“Right now, we have conceptual alternatives,” Draganac said. “There’s no recommended plan at this point.”
Farther north, the 1,800-foot stone embankment that holds Broderick Park and Buffalo’s sewage treatment plant back from the Niagara River would be turned into a new rock wall to protect the shoreline and the vital infrastructure located there.
It would be designed to reduce energy and overtopping from waves and reduce shoreline erosion, the Corps of Engineers said.
It’s necessary work, they said.
“There was enough information and cause of concern, the project was potentially justified for federal dollars being invested to protect the wastewater treatment plant,” Draganac said.
Doing nothing would only allow the deterioration to continue, the Corps of Engineers said.
That could result in hazards for pedestrians on the Shoreline Trail, loss of shoreline protection and an inevitable collapse of the wall, the Corps of Engineers said.
“Based on that need we identified, repairs to the wall are warranted,” said Sheila Hint, the project manager for the Broderick Park project.
The Corps of Engineers and the city have had a history of collaborative partnership along the Niagara River.
They're engaged in a $4.1 million project for design and construction of seawall repairs at LaSalle Park.
"It's beneficial for us to do it this way," Rabb said. "We can't do this type of work without federal participation."
Rabb said it's also why the city has held back on any major cosmetic upgrades or visitor's amenities in and around Broderick Park and the trail connecting the northern end of Unity Island near the International Railroad Bridge.
"We knew that this study was happening, and that's why we limited the amount of work that's going on," Rabb said.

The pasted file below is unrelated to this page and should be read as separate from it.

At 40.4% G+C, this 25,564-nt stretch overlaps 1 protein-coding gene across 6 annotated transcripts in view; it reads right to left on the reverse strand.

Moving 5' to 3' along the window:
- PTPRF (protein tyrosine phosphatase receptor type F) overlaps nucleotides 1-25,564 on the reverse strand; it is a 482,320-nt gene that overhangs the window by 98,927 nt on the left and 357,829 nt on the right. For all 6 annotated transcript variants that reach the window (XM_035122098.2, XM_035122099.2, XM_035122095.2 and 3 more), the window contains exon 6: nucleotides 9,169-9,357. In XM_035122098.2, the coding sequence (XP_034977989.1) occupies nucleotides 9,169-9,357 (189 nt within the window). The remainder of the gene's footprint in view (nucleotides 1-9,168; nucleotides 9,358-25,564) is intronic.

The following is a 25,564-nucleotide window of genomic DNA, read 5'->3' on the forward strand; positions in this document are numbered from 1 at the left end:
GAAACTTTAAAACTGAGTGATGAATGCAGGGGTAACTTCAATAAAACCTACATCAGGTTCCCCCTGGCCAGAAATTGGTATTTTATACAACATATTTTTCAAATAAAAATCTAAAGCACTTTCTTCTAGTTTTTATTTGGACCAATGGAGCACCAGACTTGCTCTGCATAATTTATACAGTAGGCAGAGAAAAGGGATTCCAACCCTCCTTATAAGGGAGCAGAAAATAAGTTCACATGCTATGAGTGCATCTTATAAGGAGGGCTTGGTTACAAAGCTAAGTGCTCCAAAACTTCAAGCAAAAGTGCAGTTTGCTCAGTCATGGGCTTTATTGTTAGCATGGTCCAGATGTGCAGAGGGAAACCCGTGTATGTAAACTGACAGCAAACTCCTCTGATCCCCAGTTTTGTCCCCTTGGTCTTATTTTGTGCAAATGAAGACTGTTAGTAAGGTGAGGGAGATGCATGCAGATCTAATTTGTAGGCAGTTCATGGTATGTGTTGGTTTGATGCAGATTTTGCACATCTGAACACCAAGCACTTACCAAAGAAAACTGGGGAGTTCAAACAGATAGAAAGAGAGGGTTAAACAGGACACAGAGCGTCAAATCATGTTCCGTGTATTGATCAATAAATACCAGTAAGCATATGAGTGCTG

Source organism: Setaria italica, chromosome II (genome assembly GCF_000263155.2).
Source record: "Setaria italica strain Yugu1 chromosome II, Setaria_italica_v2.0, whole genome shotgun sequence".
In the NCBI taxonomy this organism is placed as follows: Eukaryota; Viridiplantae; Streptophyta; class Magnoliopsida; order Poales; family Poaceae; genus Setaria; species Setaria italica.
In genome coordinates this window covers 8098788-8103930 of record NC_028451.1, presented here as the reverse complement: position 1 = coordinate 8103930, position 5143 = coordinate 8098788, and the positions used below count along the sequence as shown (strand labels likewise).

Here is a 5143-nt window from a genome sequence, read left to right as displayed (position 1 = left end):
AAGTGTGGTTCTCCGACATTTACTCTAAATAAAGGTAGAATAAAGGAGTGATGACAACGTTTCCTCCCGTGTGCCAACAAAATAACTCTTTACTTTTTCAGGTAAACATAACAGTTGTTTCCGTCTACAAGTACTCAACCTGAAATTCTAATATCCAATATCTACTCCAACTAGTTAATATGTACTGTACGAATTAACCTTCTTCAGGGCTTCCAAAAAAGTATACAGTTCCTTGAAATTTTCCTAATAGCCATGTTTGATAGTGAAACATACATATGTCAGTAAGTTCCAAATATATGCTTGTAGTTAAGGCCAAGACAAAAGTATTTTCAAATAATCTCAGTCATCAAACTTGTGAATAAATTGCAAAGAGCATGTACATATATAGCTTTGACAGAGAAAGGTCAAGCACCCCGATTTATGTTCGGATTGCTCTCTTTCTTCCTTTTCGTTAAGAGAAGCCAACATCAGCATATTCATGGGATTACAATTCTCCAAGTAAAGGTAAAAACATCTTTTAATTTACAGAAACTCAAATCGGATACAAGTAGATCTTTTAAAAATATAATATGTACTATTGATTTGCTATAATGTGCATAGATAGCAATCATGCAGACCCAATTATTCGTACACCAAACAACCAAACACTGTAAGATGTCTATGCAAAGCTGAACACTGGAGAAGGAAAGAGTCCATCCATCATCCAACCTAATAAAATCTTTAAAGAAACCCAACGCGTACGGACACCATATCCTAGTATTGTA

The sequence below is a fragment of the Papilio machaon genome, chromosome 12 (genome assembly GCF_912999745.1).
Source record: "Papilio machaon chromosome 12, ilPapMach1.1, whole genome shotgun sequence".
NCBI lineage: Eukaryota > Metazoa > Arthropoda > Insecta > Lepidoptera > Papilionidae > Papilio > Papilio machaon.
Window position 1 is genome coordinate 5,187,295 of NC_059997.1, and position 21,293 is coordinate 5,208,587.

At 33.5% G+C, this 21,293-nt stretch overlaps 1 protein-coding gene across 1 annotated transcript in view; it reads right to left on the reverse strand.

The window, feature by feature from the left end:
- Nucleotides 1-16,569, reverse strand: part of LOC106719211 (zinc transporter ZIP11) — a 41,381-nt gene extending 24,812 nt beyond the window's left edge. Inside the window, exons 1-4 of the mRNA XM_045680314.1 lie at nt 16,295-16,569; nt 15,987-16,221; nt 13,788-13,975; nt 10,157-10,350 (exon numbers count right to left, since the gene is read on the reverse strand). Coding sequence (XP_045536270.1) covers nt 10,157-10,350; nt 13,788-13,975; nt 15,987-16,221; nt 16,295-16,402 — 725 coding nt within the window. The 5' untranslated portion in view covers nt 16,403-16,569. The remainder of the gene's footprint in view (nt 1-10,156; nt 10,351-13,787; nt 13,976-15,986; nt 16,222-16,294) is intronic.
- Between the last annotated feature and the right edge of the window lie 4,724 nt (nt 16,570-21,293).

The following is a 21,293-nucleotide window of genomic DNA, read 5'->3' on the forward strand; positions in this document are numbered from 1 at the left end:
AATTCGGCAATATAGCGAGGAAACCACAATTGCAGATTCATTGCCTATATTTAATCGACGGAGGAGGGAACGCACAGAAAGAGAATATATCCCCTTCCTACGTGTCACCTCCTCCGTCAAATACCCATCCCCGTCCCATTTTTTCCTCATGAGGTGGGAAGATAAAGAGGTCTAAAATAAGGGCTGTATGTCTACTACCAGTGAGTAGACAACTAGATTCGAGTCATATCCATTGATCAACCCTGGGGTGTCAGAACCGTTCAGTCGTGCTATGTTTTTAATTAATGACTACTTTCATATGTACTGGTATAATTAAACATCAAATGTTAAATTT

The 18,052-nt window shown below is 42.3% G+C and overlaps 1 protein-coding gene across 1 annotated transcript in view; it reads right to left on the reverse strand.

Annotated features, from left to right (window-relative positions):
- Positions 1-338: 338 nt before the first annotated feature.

This stretch of the Niagara River’s shoreline is critical to its ecosystem.
It’s why the Corps of Engineers also expects to enhance aquatic habitat here as part of the project.
“So, it’s not just us coming in, dumping a whole bunch of stone, armoring that bank and then walking away,” Draganac said.
If they can help the emerald shiner upstream to Lake Erie, that will be a big coup.
The shiner – a keystone species in the river that provides needed food sources for other fish and birds – struggles against an accelerated river current caused by the vertical seawall at Broderick Park, a recent study by SUNY Buffalo State’s Great Lakes Center and the University at Buffalo showed.
A notch in the shoreline near Broderick Park creates a man-made gyre along the seawall where upstream-swimming shiner schools congregate.
Then, the current blows them back downstream.
“We want to pay attention to the design we proceed with to make sure it’s not going to constrict the Niagara River any more than it already is in this stretch,” said Andrew Hannes, a Corps of Engineers ecologist. “We’re considering a design that actually has a scalloped shoreline in this area to create a little bit more shoreline roughness.”
Hannes said that could help slow down water velocities and create better conditions for fish moving up and down the shoreline.
The Corps of Engineers is working with the University at Buffalo to create a fish passage or some type of feature – a boat fender-like device – that could be installed along any wall they build as part of the larger project that can facilitate the emerald shiners’ passage upstream.
Installing enough roughness along the vertical seawall, could slow current speeds down just enough to give the shiners some resting spots on their quest to get upstream.
“Once they’re to the rip-rap of the Bird Island Pier, rip-rap does a pretty good job at slowing down velocities,” Hannes said. “If we can get them to that point, they should have free access to under the Peace Bridge and into Lake Erie.”